A Chapter 13 bankruptcy plan is a powerful financial strategy that allows you to systematically repay creditors under a court-approved schedule. It gives the thousands who file bankruptcy under this chapter every year a sense of empowerment, enabling them to satisfy debts and remain financially viable. Nevertheless, it's very possible that even with your new start, you can falter along the way. It is not uncommon for an emergency, whether related to health, employment or family, to derail you from the monthly payment plan. If that happens, you do have plan modification options, which include deferring a payment, lowering your monthly payment, requesting a hardship discharge or converting to a Chapter 7 bankruptcy.
Please note that if you are facing a situation like this, contact your attorney as soon as possible. There is a list of legal parameters that coincide with altering your Chapter 13 plan. It's important to discuss your situation and let your attorney determine the best strategy to deal with it. First, understand that if you miss a payment to the trustee, the court can dismiss the case, allowing creditors to begin contacting you again. And, you may not be able to file again within 180 days. However, some courts may rule that the inability to make payments does not constitute an intentional attempt to avoid a court order. But it varies, which is why you'll need the consistent oversight of a bankruptcy attorney.
You can ask the trustee for a suspension of payments. They are often amenable to this in the face of sudden unemployment or medical emergencies. The payments you miss during the suspension are not forgiven, they are simply added on later. However, since a Chapter 13 can't last for more than 60 months, the suspension may cause you to have to modify the plan. In a Chapter 13 modification, you will typically see a reduction in near-term payments but an increase as the plan continues. A judge is going to examine your case carefully and make a decision based on what he or she sees as a reasonable amount for the next term of payments. The court will take a renewed look at your income vs. expenses to determine if a modification is in your best interests. A modification also brings up the issue of value of non-exempt property, which was assigned when the first plan was approved. If the value increases, your new payments may very well have to reflect that.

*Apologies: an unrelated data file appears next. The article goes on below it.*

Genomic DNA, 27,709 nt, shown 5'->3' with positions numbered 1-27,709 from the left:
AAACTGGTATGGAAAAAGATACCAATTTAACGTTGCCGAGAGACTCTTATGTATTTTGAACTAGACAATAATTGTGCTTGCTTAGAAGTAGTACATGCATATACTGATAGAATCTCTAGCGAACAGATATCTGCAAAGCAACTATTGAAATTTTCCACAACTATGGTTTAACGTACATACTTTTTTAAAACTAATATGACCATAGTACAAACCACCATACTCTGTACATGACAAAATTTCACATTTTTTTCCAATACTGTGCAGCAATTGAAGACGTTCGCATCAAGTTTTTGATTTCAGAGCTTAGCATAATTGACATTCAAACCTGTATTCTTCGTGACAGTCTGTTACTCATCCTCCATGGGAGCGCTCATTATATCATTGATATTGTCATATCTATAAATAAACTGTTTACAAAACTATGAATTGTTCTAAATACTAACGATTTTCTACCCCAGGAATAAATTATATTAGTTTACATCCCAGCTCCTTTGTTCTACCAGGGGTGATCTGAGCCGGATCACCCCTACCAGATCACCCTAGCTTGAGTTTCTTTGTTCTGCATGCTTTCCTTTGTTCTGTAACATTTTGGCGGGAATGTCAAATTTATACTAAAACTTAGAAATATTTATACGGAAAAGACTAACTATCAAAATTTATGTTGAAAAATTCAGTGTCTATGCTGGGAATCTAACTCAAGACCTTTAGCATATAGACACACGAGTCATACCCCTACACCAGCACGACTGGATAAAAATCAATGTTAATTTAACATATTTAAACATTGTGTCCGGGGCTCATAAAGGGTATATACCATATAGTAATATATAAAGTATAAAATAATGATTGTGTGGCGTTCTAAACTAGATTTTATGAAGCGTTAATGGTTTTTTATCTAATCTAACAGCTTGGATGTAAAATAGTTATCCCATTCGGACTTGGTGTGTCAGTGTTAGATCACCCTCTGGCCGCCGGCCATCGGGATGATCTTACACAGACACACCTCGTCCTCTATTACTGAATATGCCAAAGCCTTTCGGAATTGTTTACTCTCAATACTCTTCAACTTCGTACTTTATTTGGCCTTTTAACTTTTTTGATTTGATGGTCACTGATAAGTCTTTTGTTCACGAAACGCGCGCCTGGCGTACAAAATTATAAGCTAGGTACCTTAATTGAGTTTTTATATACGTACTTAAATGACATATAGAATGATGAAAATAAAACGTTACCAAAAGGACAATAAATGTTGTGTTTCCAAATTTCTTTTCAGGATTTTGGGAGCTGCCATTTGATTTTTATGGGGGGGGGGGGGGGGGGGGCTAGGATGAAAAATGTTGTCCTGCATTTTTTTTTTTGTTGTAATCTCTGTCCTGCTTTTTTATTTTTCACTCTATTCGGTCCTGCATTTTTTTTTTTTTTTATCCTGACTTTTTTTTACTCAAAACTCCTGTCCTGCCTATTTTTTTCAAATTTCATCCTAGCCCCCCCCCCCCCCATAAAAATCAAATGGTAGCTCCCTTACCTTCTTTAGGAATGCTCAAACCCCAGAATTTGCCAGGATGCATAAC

A "hardship discharge" stops the Chapter 13 plan completely and eliminates the remainder of your scheduled payments. This sort of action will require some handiwork on the part of your attorney and you must prove in court that your inability to make payments is out of your control, a modification plan is not feasible and that you have made payments on nonexempt property based on their value on the date of the original petition. Generally speaking, you will need to prove some catastrophic circumstance, such as a massive personal injury, or some other uncontrollable event that has made it impossible for you to continue your Chapter 13 plan. When a hardship discharge will not work, you can attempt a conversion to a Chapter 7 bankruptcy. One advantage to conversion is that debt incurred after you filed your Chapter 13 can be discharged, which is not possible in a hardship discharge.
You need to be wary of how this may look to the court, however. If you attempted to file Chapter 7 first and failed the means test, a judge may see your attempt at conversion as a way to circumvent the law. As you can imagine, most judges will not be very sympathetic to this tactic. If you're having trouble with your Chapter 13 plan payment, it's crucial that you discuss your situation with an attorney as soon as possible to avoid a dismissal. Don't wait until it's too late. From the Law Offices of John T. Orcutt. Helping thousands of North Carolina families every year get back on their feet. Call 1-888-234-4181 to find out how bankruptcy can help you.